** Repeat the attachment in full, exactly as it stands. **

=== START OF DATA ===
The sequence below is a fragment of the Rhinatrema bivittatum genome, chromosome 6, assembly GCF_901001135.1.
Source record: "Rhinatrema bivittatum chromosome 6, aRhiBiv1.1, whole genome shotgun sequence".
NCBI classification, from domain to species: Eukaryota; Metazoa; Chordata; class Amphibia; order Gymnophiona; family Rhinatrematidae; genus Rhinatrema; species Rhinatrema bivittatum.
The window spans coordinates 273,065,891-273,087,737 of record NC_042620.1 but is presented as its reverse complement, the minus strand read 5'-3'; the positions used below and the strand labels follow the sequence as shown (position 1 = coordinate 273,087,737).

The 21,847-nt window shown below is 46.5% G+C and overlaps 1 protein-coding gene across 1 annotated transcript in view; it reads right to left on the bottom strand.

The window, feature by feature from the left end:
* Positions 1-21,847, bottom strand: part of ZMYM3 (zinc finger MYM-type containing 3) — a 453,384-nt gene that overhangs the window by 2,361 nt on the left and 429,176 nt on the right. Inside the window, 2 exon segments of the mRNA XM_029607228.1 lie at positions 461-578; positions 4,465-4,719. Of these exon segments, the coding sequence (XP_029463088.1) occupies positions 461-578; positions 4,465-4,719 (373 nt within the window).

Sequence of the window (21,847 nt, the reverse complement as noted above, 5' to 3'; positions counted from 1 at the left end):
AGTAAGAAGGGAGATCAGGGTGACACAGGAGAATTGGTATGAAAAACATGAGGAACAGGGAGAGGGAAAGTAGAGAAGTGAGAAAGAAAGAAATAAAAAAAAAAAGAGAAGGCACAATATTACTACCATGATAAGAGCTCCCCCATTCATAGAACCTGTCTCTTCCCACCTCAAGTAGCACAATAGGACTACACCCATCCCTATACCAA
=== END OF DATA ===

The sequence below is a fragment of the Rhinatrema bivittatum genome, chromosome 6, assembly GCF_901001135.1.
Source record: "Rhinatrema bivittatum chromosome 6, aRhiBiv1.1, whole genome shotgun sequence".
NCBI classification, from domain to species: Eukaryota; Metazoa; Chordata; class Amphibia; order Gymnophiona; family Rhinatrematidae; genus Rhinatrema; species Rhinatrema bivittatum.
The window spans coordinates 273,065,891-273,087,737 of record NC_042620.1 but is presented as its reverse complement, the minus strand read 5'-3'; the positions used below and the strand labels follow the sequence as shown (position 1 = coordinate 273,087,737).

The 21,847-nt window shown below is 46.5% G+C and overlaps 1 protein-coding gene across 1 annotated transcript in view; it reads right to left on the bottom strand.

The window, feature by feature from the left end:
* Positions 1-21,847, bottom strand: part of ZMYM3 (zinc finger MYM-type containing 3) — a 453,384-nt gene that overhangs the window by 2,361 nt on the left and 429,176 nt on the right. Inside the window, 2 exon segments of the mRNA XM_029607228.1 lie at positions 461-578; positions 4,465-4,719. Of these exon segments, the coding sequence (XP_029463088.1) occupies positions 461-578; positions 4,465-4,719 (373 nt within the window).

Sequence of the window (21,847 nt, the reverse complement as noted above, 5' to 3'; positions counted from 1 at the left end):
AGTAAGAAGGGAGATCAGGGTGACACAGGAGAATTGGTATGAAAAACATGAGGAACAGGGAGAGGGAAAGTAGAGAAGTGAGAAAGAAAGAAATAAAAAAAAAAAGAGAAGGCACAATATTACTACCATGATAAGAGCTCCCCCATTCATAGAACCTGTCTCTTCCCACCTCAAGTAGCACAATAGGACTACACCCATCCCTATACCAA